District 2 Councilmember Pat Kernighan, no doubt thinking about how desperately she’d like to be able to point construction work on the bridge while campaigning for re-election this year, was adamant that the project can’t wait a minute longer than it already has, local hire or no. And At-large Councilmember Rebecca Kaplan, ever the pragmatist, noted that the issue of local hire being limited by Federal dollars isn’t unique to this one project, and should be addressed on a broader policy level instead of quibbled over on individual projects. She pointed out that other some jurisdictions substitute local hiring requirements with something called “impact area hiring” when dealing with Federally funded projects, which does not violate Federal guidelines, and suggested that the Council explore a similar policy so we don’t have this problem in the future.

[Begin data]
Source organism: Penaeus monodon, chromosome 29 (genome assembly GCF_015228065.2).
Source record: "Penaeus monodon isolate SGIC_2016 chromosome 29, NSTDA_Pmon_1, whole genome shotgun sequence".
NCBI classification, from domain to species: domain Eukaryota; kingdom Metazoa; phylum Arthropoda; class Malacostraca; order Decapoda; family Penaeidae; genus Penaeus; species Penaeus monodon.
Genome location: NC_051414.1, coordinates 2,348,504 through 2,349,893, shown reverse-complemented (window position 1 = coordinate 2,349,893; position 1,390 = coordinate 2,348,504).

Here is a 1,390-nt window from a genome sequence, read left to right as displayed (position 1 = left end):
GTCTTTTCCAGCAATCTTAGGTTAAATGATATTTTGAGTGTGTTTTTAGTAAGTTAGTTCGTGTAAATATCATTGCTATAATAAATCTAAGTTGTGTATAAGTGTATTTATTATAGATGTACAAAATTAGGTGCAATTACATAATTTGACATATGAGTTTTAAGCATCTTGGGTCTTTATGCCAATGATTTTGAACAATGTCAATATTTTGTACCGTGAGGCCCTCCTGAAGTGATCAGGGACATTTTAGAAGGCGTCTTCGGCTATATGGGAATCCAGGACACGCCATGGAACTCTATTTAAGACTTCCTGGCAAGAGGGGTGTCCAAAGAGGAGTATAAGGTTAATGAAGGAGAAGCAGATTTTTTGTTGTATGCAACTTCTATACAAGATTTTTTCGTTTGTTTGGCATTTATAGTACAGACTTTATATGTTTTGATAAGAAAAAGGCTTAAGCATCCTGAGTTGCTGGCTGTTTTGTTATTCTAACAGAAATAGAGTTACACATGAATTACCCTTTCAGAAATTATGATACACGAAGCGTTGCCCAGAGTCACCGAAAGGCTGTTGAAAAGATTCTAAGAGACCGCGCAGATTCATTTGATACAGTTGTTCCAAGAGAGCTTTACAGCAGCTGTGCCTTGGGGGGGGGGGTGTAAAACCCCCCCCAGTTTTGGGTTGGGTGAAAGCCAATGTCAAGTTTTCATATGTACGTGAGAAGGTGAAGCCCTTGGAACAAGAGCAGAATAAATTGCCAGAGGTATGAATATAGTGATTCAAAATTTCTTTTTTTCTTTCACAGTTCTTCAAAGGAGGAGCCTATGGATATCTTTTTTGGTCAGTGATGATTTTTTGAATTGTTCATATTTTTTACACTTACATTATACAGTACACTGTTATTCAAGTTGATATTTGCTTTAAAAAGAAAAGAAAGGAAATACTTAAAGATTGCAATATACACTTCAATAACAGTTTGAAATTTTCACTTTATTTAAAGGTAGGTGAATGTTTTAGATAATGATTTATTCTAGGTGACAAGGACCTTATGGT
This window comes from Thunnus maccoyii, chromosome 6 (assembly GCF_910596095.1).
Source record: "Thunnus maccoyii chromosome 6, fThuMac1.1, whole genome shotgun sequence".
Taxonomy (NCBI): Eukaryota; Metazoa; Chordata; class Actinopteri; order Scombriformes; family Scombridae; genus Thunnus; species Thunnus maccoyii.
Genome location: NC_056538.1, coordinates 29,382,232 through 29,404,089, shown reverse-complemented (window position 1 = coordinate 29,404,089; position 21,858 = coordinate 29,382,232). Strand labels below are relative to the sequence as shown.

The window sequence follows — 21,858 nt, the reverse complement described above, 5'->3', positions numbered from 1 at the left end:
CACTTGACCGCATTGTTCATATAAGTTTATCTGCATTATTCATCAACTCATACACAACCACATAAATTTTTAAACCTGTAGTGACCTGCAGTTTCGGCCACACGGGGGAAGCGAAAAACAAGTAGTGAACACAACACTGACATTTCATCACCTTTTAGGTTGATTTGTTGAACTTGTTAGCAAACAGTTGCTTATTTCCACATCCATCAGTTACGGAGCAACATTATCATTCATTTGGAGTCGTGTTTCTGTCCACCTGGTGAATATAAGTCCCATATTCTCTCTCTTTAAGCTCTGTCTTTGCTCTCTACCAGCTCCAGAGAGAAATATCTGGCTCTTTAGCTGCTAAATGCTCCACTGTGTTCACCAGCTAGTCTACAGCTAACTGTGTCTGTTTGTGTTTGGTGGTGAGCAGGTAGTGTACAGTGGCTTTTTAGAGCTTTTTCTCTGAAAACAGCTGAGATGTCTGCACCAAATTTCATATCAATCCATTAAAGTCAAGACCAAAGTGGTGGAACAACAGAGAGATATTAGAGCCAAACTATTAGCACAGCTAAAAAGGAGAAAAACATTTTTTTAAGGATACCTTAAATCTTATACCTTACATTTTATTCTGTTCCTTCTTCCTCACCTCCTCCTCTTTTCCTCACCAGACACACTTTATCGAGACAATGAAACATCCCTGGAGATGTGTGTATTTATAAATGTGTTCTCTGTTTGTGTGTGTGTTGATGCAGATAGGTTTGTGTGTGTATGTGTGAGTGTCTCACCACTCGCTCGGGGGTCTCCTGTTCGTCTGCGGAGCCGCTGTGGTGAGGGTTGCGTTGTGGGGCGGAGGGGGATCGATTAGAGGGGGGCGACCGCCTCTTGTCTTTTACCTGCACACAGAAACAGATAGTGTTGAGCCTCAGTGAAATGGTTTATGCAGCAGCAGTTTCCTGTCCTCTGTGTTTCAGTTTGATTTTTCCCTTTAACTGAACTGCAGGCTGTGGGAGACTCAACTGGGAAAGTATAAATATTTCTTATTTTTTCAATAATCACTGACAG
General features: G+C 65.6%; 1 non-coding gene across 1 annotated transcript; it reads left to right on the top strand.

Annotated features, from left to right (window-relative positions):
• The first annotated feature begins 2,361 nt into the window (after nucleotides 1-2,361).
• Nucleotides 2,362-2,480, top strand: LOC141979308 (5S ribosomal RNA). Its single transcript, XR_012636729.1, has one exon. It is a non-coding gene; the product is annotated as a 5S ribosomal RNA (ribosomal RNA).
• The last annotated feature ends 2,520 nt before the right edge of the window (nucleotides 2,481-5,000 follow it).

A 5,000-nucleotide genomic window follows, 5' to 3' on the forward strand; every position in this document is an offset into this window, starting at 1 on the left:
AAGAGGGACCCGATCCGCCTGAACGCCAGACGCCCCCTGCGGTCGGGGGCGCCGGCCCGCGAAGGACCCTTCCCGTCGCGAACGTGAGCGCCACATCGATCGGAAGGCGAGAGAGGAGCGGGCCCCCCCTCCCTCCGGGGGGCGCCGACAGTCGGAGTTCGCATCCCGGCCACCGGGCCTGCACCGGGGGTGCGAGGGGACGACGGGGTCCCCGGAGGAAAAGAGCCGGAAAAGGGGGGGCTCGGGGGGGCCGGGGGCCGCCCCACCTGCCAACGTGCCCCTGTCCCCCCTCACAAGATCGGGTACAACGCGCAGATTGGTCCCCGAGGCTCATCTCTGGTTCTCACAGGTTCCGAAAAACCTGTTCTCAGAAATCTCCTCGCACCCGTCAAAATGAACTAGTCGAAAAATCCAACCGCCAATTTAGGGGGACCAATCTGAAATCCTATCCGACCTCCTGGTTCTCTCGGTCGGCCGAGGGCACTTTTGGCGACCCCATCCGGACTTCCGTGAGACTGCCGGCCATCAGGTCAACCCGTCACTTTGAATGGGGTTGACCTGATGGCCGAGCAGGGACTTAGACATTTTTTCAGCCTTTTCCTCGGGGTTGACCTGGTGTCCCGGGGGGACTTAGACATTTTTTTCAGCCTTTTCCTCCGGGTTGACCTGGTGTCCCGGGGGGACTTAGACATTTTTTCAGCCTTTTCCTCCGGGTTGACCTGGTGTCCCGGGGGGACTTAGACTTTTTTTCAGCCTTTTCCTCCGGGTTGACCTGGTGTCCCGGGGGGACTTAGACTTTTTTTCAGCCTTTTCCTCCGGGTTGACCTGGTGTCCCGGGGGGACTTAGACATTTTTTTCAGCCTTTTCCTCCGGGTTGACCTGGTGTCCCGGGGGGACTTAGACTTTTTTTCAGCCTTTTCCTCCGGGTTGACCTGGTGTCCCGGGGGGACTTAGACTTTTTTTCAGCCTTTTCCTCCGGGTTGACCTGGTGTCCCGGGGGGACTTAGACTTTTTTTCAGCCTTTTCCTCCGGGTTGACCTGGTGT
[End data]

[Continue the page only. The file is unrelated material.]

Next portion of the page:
In the end, they decided to have the question return to Committee, and it will be back on Tuesday morning (PDF). The supplemental report (PDF) on the item basically reiterates the point made repeatedly at the previous meeting that there’s no way to unbundle the project to allow for local hire without starting the whole process completely over.
So what will happen? Will the Committee, and later, the Council, move this long-awaited project forward? Or will they decide that it’s not worth doing without the local jobs guarantee? Whatever the outcome on Tuesday, we can be relatively sure that this won’t be the last we hear about the issue. Darrel Carey of the East Bay Small Business Council made that abundantly clear at the last meeting:
The Public Works Committee will take up the issue again this Tuesday, February 23rd (PDF). The meeting starts at 10:30, although the 12th Street project is last on the agenda. If you can’t make it down to City Hall, you can always catch the fireworks on KTOP.